[Result] The patients showed a significant difference in smoothness and reach error of the point to point test, circle size and independence of the circle in the circle test, and hold deviation of the playback static test between before and after the intervention. On the other hand, no significant difference was observed in the displacement of the round dynamic test. The patients also showed significant improvement in the Fugl-Meyer Assessment and Modified Barthel Index after the intervention.

[Conclusion] These kinematic factors can provide good information when analyzing the upper limb function of stroke patients in robot-assisted therapy. Nevertheless, further research on technology-based kinematic information will be necessary.

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[ARTICLE] Use of robots in rehabilitative treatment


Recently, rehabilitation robotics technology has advanced, and several therapeutic robots have been developed. Robot-assisted rehabilitation therapy has a number of advantages over manual physical therapy. It can relieve the physical therapist from the strenuous task of manual assistance and provide high-dosage and high-intensity training. Therapeutic rehabilitation robots include end-effector and exoskeleton types, which are mainly applied for rehabilitation of upper extremity motor dysfunction or gait disturbance. In addition, they are used for patients with stroke, traumatic brain injury, spinal cord injury, parkinsonism, and cerebral palsy. Several studies have reported that robot-assisted therapy has a beneficial effect on motor function in patients with impaired motor function, either alone or as an additional therapeutic tool in combination with conventional rehabilitation therapy. We believe that ongoing improvement in robotic technology will help to overcome the disadvantages of conventional rehabilitation therapy and to optimize rehabilitation therapies for disabled patients.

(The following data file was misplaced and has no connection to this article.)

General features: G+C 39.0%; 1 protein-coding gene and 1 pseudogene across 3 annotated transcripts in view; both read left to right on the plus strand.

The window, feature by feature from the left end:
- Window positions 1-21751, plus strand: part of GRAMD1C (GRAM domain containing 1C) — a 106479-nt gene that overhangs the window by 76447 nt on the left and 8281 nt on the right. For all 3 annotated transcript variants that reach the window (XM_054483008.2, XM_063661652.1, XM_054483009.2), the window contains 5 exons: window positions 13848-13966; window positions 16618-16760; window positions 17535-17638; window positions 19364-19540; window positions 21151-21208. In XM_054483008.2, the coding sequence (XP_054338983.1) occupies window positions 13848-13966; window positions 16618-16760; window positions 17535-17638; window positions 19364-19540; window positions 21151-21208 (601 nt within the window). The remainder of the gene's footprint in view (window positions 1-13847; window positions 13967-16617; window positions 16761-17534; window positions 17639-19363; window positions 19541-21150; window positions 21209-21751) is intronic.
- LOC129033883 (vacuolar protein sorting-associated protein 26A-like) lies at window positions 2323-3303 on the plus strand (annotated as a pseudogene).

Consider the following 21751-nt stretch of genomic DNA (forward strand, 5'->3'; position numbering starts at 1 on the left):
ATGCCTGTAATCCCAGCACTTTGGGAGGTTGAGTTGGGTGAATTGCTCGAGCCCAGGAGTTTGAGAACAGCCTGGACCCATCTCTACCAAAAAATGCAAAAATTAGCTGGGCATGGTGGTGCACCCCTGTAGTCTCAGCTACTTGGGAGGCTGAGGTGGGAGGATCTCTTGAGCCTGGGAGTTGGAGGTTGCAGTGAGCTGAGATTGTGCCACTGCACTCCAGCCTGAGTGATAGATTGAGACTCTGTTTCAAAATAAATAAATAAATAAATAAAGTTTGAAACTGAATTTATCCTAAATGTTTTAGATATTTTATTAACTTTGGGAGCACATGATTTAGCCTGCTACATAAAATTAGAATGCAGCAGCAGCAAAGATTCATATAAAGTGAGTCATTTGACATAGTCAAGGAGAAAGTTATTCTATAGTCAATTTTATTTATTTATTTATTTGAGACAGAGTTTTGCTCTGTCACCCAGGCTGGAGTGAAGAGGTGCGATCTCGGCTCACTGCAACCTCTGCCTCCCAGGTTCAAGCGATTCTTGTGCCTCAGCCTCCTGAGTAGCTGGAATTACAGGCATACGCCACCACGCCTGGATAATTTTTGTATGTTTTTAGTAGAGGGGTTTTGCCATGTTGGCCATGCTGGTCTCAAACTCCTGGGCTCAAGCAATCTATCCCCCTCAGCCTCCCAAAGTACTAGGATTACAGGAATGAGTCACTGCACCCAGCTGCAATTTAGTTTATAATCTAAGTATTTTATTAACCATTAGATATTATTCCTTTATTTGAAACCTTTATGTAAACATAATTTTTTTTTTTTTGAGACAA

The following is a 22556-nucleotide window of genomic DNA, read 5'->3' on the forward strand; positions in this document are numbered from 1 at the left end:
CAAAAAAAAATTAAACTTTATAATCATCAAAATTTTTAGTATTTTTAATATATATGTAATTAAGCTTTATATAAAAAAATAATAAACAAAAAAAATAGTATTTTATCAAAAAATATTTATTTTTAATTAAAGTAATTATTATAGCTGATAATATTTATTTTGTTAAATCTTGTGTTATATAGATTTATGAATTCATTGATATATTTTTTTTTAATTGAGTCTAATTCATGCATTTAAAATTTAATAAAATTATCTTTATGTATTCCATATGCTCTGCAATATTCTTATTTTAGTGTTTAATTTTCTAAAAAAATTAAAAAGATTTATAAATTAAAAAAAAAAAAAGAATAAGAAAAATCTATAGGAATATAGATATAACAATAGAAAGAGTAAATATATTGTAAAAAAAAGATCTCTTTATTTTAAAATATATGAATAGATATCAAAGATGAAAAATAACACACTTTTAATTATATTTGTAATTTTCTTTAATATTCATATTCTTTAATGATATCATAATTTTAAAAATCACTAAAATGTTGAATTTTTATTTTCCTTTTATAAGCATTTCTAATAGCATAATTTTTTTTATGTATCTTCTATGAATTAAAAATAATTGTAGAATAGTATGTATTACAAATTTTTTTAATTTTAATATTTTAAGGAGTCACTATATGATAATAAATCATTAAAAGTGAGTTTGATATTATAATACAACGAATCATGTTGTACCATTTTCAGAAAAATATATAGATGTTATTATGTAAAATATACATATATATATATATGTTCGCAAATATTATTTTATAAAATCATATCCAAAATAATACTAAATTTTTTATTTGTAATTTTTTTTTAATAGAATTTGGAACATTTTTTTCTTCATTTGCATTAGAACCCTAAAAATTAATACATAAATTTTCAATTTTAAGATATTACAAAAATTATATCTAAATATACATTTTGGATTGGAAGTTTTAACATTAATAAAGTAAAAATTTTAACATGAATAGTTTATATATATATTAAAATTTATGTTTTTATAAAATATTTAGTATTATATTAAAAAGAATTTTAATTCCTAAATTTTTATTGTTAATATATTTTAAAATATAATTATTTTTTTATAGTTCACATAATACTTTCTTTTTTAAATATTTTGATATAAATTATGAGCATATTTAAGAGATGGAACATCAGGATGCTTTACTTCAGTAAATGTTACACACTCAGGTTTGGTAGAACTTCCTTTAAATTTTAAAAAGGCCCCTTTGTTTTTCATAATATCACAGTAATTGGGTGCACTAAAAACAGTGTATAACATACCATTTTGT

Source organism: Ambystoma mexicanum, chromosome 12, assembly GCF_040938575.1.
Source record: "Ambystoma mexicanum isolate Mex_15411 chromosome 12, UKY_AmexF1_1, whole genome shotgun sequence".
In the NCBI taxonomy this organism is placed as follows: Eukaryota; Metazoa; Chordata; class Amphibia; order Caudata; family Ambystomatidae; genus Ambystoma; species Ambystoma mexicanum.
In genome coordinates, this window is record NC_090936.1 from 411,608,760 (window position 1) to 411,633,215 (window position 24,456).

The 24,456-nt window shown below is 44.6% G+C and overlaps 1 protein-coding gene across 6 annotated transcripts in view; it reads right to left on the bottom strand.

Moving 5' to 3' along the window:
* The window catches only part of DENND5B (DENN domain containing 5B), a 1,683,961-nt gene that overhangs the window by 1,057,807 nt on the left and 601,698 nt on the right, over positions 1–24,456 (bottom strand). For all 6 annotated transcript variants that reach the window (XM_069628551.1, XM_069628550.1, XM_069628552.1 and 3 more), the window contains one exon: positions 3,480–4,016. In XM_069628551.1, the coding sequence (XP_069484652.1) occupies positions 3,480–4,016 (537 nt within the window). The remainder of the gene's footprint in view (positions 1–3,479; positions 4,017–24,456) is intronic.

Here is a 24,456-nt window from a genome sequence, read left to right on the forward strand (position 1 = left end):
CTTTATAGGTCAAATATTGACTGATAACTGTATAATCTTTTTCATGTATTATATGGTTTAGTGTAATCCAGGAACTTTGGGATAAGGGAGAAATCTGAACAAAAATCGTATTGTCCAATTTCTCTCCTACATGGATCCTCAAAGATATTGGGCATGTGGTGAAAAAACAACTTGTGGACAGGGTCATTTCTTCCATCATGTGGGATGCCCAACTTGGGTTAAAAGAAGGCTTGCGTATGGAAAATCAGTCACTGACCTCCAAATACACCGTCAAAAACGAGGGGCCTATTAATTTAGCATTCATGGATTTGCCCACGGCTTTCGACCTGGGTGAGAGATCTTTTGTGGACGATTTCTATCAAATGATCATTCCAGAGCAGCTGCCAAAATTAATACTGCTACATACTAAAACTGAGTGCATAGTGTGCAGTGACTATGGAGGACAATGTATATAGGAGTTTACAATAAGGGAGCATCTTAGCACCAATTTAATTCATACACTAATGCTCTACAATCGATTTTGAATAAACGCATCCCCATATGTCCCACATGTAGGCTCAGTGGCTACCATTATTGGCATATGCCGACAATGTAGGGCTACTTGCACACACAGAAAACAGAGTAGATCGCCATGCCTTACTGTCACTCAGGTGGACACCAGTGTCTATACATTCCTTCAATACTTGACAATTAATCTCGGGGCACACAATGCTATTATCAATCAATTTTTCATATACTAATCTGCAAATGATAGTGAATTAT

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[ARTICLE] Robotic upper-limb neurorehabilitation in chronic stroke patients – Full Text


This pilot study tested the effectiveness of an intense, short-term upper-limb robotic therapy for improvement in motor outcomes among chronic stroke patients. We enrolled 30 subjects with upper-limb deficits due to stroke of at least 6 mo duration and with a Motor Power Assessment grade of 3 or less. Over 3 wk, 18 sessions of robot-assisted task-specific therapy were delivered with the use of a robotic exercise device that simulates a conventional therapy known as skateboard therapy.